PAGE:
Belfast Telegraph

Why shouldn't Warney use moisturiser?

By Gail Walker

Elizabeth Hurley stands charged with 'changing' Aussie sporting legend Shane Warne. And, no, I'm not speaking metaphorically. Since the two have hooked up, Warney (FYI, all sporting legends must have a nickname ending in 'y') has been photographed smoother of face, thinner of eyebrow and waistline and, well, generally less dishevelled.

Gone, too, is the blond-streaked Eighties mullet, replaced by an altogether classier tonsorial look. Such is the transformation, there's even speculation that he's had laser treatment for thread veins. While denying that he has had a facelift or Botox, Warney does admit to visiting the cosmetic cabinet. "New Estee Lauder moisturisers for my skin have made a big difference," he says, adding: "Yes, I'm still a man."

Mind you, there are also suggestions he likes a slick of Estee Lauder Sumptuous Bold Volume Lifting Mascara and a dab of clear lip gloss. It's a far cry from the he-man legend - hence his shrill protestation of still being all-male.

But why blame Elizabeth? Shane has form in this area what with those highlights and hair transplants. If anything, his new look owes less to Hurley (though a new laydee often leads to a bucking up of ideas) and serves more as the latest example of the neuroses and contradictions of being a "modern man". He's in good company, joining the likes of Simon Cowell, David Beckham, and Gordon Ramsay in taking such matters seriously Back in the day, most men would have thought that Estee Lauder was the new signing by Bolton Wanderers. Men were men and that was that. It was a world where anything other than Old Spice, Brut and Hai Karate was a wee bit 'girly' and more than a little suspect. Mascara was for Glam Rockers and, later, New Romantics.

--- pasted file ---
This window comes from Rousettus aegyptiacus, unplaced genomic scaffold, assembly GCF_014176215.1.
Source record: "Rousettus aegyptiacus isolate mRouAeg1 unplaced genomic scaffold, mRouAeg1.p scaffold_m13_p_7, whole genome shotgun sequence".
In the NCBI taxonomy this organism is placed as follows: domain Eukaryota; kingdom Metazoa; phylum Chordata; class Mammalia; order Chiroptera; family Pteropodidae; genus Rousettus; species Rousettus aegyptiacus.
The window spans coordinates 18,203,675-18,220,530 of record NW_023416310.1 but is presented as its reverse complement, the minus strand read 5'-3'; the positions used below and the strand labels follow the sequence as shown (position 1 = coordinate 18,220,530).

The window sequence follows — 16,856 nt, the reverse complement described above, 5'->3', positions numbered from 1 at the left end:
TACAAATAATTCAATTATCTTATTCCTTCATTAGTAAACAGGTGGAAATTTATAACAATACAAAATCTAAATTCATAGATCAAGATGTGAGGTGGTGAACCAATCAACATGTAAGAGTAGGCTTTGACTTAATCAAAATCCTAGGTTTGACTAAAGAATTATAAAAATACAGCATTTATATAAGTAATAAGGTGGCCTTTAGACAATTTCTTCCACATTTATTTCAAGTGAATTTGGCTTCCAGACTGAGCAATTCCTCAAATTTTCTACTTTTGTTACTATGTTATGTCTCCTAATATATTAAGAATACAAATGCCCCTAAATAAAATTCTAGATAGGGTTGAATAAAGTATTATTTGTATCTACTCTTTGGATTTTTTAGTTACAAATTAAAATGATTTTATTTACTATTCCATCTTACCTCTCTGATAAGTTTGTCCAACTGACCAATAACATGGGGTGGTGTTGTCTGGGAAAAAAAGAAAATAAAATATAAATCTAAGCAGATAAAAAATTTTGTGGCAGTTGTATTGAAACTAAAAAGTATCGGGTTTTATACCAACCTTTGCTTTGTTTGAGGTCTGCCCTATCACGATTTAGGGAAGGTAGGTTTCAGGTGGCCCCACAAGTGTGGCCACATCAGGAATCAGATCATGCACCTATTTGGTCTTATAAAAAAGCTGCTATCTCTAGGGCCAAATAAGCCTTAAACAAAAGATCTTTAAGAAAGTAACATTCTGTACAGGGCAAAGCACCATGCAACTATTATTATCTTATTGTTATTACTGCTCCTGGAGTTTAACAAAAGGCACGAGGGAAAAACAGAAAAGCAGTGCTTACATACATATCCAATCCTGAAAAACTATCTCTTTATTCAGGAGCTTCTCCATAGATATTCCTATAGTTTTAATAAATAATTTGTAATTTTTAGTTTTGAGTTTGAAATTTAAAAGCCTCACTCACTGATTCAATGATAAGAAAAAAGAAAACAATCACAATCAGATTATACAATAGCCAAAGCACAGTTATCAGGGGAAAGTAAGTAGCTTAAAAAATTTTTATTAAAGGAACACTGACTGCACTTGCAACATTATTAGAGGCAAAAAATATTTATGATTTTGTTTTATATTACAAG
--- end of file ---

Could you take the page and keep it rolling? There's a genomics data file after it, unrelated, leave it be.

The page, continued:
Forced to step up to the mark by advertising and, yes, the advance of women, there's no such thing as "the man who doesn't have to try too hard". Or if there is you'll find that their dates usually involve webcams. Increasingly, blokes are realising that a cuddly tum, a face full of "character" and a wardrobe of checked shirts and cords isn't going to cut the mustard in today's sexual marketplace.

The weird thing is that in their heart of hearts, many men are thrilled, albeit a little guilty, at being liberated from the boredom of old-fashioned masculinity. As we girls know, petty vanity can be a lot of fun.

Look at the choice on offer for him now: moisturisers, scrubs, serums, fatigue fighters... And to eradicate lingering feelings of unease, all traditional male unguents have been cleverly updated. Shaving foam now comes in exciting gels with various herbs, razor blades are doused in aloe vera. Soothing balms help him get over the trauma ... as well as tighten that sagging skin.

No, this is not a reluctant market being driven against the wishes of most males. Most men of a certain age secretly enjoy their skincare regimes. This isn't vanity they tell themselves, this is 'upkeep' - hence male products come in sombre greys or metallic blues. Pampering is for women; this is science, this is medicine. And yet there's an occasional glance back over the shoulder, a worry about what their forefathers would make of it, as if they are stalked by invisible generations of Brylcreamed tut-tutting dads and grandads, muttering about 'jessies' into the ether?

Still, so what if Warney and other men are conflicted and prone to self-doubt. Women have lived with these pressures for years. Elizabeth Hurley survives on watercress soup when dieting for a bikini photoshoot; her face is scrutinised with each birthday. Madonna is subject to the type of newspaper graphics usually reserved for war zones with arrows pointing to every expertly analysed area, outraged that she's holding back the years.

Besides, whatever about the new style guru in Warne's life, the guy has nothing to prove about his masculinity. In cricket, where macho values reign supreme and he was subject to constant chants from the Barmy Army regarding his sexual preferences, Warney made his name by humiliating the burliest batsmen in the game - most still trying to work out, all these years later, just how he managed to make them look like, er, big girls' blouses. When guys like Warney take to the concealer, it's a whole new ball game for the industry. The fight for the bathroom is about to get a lot dirtier ladies.

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